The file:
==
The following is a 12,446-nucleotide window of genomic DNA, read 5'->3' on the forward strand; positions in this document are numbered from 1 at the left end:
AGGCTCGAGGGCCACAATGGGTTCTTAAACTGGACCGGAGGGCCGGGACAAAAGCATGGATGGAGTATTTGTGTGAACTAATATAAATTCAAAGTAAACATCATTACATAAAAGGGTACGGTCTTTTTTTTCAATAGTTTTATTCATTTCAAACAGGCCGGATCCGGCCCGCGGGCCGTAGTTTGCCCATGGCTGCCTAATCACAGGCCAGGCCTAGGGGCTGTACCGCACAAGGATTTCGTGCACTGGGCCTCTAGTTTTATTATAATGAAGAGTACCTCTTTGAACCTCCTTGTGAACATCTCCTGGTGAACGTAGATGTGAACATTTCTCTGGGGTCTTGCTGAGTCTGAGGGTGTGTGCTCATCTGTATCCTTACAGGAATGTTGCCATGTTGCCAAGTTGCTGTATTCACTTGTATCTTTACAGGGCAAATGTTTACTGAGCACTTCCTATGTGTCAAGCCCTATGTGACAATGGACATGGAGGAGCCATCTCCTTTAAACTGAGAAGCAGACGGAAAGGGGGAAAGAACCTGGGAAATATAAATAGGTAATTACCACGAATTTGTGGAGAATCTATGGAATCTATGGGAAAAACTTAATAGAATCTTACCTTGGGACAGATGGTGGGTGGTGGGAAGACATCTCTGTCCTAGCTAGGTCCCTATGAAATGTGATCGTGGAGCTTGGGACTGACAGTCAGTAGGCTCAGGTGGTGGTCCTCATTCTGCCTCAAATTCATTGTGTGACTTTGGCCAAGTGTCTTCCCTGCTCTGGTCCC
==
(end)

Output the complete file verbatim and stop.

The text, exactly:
The following is a 12,446-nucleotide window of genomic DNA, read 5'->3' on the forward strand; positions in this document are numbered from 1 at the left end:
AGGCTCGAGGGCCACAATGGGTTCTTAAACTGGACCGGAGGGCCGGGACAAAAGCATGGATGGAGTATTTGTGTGAACTAATATAAATTCAAAGTAAACATCATTACATAAAAGGGTACGGTCTTTTTTTTCAATAGTTTTATTCATTTCAAACAGGCCGGATCCGGCCCGCGGGCCGTAGTTTGCCCATGGCTGCCTAATCACAGGCCAGGCCTAGGGGCTGTACCGCACAAGGATTTCGTGCACTGGGCCTCTAGTTTTATTATAATGAAGAGTACCTCTTTGAACCTCCTTGTGAACATCTCCTGGTGAACGTAGATGTGAACATTTCTCTGGGGTCTTGCTGAGTCTGAGGGTGTGTGCTCATCTGTATCCTTACAGGAATGTTGCCATGTTGCCAAGTTGCTGTATTCACTTGTATCTTTACAGGGCAAATGTTTACTGAGCACTTCCTATGTGTCAAGCCCTATGTGACAATGGACATGGAGGAGCCATCTCCTTTAAACTGAGAAGCAGACGGAAAGGGGGAAAGAACCTGGGAAATATAAATAGGTAATTACCACGAATTTGTGGAGAATCTATGGAATCTATGGGAAAAACTTAATAGAATCTTACCTTGGGACAGATGGTGGGTGGTGGGAAGACATCTCTGTCCTAGCTAGGTCCCTATGAAATGTGATCGTGGAGCTTGGGACTGACAGTCAGTAGGCTCAGGTGGTGGTCCTCATTCTGCCTCAAATTCATTGTGTGACTTTGGCCAAGTGTCTTCCCTGCTCTGGTCCC